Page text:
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FDA Is Taking Public Comments On CBD. Here’s How To Make Your Voice Heard

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Do you have feelings about how the federal government is handling the regulation of CBD products? Now you can share those thoughts—along with studies, data and other important information—with the Food and Drug Administration (FDA).

On Wednesday, the agency published an official notice announcing a public hearing for next month on its approach to regulating products, including dietary supplements and foods, that contain cannabidiol.

But you don’t have to participate in the meeting itself to make your voice heard. In conjunction with the May 31 event, regulators have also opened up an official docket to take feedback on the issue. The public comment period is open through July 2.

Specifically, FDA is requesting information related to health and safety risks, manufacturing and product quality and the way in which products containing cannabis or cannabis-derived compounds are marketed and sold.

As the agency writes in its notice: “While the use of cannabis and cannabis-derived products, including hemp and hemp-derived products, has increased dramatically in recent years, questions remain regarding the safety considerations raised by the widespread use of these products. These questions could impact the approaches we consider taking in regulating the development and marketing of products.”

Broadly, the FDA wants to see information concerning the notion that hemp-derived CBD is safe to consume in food, what kind of standards need to be put into place to ensure product quality and consistency and what information needs to be included on labels to ensure consumers know exactly what risks they’re taking, if any.

FDA Announces Details On CBD Public Hearing

Other questions include:

  • What levels of cannabis and cannabis-derived compounds cause safety concerns?
  • How do cannabis and cannabis-derived compounds interact with other substances (e.g., drug ingredients)?
  • What validated analytical testing is needed to support the manufacturing of safe and consistent products?

David Mangone is the director of government affairs at Americans for Safe Access (ASA). He told Marijuana Moment that submitting comments to the FDA is an opportunity for the general public to help shape policy—and that every comment is read.

“The federal government is anywhere from 10 to 15 years behind the American public and the state-level politics on this issue,” he said in a phone interview. “It’s important for people to be able to use their voice,” and this is one way to do that.

If you’re planning to submit a public comment on the issue, here are a few things to keep in mind:

Be thoughtful about your comment. 

“When you see comments particularly on this issue from the general public, you see a lot of brief comments that are very opinionated,” Mangone said.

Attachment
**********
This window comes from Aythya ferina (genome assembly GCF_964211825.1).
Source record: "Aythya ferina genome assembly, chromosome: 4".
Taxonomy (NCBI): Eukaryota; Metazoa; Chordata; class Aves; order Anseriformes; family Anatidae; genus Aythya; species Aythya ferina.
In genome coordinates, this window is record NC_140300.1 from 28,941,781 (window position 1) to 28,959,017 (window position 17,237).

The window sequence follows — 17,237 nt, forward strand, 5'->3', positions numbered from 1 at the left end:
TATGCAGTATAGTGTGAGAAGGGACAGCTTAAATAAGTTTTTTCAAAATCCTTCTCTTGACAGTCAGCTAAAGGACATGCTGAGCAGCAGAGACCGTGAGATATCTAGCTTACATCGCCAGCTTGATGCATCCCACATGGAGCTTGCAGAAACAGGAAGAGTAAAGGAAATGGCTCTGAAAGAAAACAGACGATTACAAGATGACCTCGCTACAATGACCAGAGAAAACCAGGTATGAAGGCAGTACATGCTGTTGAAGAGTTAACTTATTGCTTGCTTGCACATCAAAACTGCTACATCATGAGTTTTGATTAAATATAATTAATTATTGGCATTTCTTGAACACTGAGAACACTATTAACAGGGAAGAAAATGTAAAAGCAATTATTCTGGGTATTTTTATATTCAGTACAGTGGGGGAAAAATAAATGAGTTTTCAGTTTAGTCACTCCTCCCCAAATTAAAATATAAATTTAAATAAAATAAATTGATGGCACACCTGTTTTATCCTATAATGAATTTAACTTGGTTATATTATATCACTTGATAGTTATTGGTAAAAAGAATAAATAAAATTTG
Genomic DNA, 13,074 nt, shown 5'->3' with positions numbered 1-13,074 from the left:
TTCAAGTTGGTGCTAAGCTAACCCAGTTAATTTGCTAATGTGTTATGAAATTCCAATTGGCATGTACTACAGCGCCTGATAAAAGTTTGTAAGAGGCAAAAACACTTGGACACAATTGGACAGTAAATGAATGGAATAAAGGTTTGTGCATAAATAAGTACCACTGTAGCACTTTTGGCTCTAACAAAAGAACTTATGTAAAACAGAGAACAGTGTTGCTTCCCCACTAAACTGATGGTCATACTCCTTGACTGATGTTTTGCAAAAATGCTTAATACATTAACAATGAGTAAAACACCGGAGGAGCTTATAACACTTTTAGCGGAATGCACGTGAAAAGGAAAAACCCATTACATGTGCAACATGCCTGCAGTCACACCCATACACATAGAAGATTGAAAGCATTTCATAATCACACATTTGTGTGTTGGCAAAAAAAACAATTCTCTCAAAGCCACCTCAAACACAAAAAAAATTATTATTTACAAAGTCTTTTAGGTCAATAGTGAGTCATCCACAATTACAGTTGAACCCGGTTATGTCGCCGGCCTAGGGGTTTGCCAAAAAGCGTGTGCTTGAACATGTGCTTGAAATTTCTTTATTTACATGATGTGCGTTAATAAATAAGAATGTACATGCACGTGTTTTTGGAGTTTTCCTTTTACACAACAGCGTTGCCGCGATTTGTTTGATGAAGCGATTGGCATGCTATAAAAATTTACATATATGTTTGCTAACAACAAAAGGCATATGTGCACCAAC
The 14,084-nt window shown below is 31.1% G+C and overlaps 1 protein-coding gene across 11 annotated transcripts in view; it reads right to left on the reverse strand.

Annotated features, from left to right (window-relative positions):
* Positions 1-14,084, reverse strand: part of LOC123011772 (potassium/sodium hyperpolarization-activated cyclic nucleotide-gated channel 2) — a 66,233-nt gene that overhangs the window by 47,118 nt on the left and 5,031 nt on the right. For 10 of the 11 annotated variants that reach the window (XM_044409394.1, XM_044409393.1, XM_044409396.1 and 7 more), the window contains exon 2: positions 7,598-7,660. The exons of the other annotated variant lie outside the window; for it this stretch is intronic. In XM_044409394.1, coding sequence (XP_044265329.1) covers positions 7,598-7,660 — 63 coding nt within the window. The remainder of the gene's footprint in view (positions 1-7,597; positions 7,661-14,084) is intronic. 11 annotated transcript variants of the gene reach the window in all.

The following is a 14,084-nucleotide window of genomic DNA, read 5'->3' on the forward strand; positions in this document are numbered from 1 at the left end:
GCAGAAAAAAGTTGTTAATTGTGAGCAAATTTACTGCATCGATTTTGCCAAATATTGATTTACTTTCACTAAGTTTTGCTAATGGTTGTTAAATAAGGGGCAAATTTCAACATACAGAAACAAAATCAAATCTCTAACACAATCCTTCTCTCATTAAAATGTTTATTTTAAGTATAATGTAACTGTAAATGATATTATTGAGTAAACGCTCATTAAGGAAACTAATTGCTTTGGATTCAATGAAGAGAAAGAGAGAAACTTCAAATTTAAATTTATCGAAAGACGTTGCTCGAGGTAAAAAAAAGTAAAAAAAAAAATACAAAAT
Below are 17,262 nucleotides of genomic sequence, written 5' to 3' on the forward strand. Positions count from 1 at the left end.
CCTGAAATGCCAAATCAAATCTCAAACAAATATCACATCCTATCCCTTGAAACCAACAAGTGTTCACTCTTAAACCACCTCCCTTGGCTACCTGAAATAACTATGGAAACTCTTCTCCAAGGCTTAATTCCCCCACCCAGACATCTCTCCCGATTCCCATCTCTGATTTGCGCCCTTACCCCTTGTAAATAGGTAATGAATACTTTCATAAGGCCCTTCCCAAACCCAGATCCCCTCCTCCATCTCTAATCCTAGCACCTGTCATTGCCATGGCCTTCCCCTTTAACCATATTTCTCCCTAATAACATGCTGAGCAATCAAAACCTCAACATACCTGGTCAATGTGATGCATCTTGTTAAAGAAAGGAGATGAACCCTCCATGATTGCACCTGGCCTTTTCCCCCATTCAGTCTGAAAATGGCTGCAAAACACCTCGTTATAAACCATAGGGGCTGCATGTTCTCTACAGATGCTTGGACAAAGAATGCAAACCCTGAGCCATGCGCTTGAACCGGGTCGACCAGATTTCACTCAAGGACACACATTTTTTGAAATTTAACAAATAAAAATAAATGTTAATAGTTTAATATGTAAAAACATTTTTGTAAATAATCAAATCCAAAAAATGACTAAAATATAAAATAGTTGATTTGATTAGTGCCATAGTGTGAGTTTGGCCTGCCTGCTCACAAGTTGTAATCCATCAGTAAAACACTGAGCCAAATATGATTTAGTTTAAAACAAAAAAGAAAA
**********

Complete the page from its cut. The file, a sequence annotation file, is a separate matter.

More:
Last month, another cannabis-related docket was opened to gauge public interest in how the United States should vote on World Health Organization recommendations to reschedule cannabis and its compounds. Nearly 2,000 comments were filed, and an overwhelming number of them support marijuana reclassification.

But, Mangone pointed out, many of those comments were brief, boiling down to “Legalize it” or offering stories about how medical cannabis helps people who are struggling with debilitating conditions.

“That’s not really what the FDA is ever looking for,” he said. “I wish we could sway federal policy with patient stories—and, to a degree, we can on Capitol Hill—but with a regulatory body like the FDA, they’re looking for very specific answers to very specific questions.”

As such, Mangone suggested picking one question from the public notice document on CBD and focusing on it.

Include scientifically sound research.

“This is not a popularity contest. It’s not like an up/down vote on how many comments in favor and how many comments against [CBD products],” he explained. “It’s based off the quality and content of the comments.”

That’s why including studies and data in your submissions is so important. Start by looking for scientific studies that include a large number of people in the sample. Pay attention to who it was conducted by (a university or international body is ideal) and whether or not the authors have a financial interest in the outcome of the study, Mangone said.

PubMED, Health Affairs and other medical journals are great places to start, he added. ASA has also compiled peer-reviewed research that may be helpful.

Remember who your audience is.

“You’re writing to a government regulatory body that for the past 40 to 50 years has worked actively against allowing CBD—and cannabis largely—as a medicine,” Mangone said. “You have to be respectful in your comments, but you also can’t leave anything on the table.”

FDA Chief Warns CBD Rulemaking Could Take Years Without Congressional Action

Photo courtesy of Rick Proctor.

Marijuana Moment is made possible with support from readers. If you rely on our cannabis advocacy journalism to stay informed, please consider a monthly Patreon pledge.

Kimberly Lawson is a former altweekly newspaper editor turned freelance writer based in Georgia. Her writing has been featured in the New York Times, O magazine, Broadly, Rewire.News, The Week and more.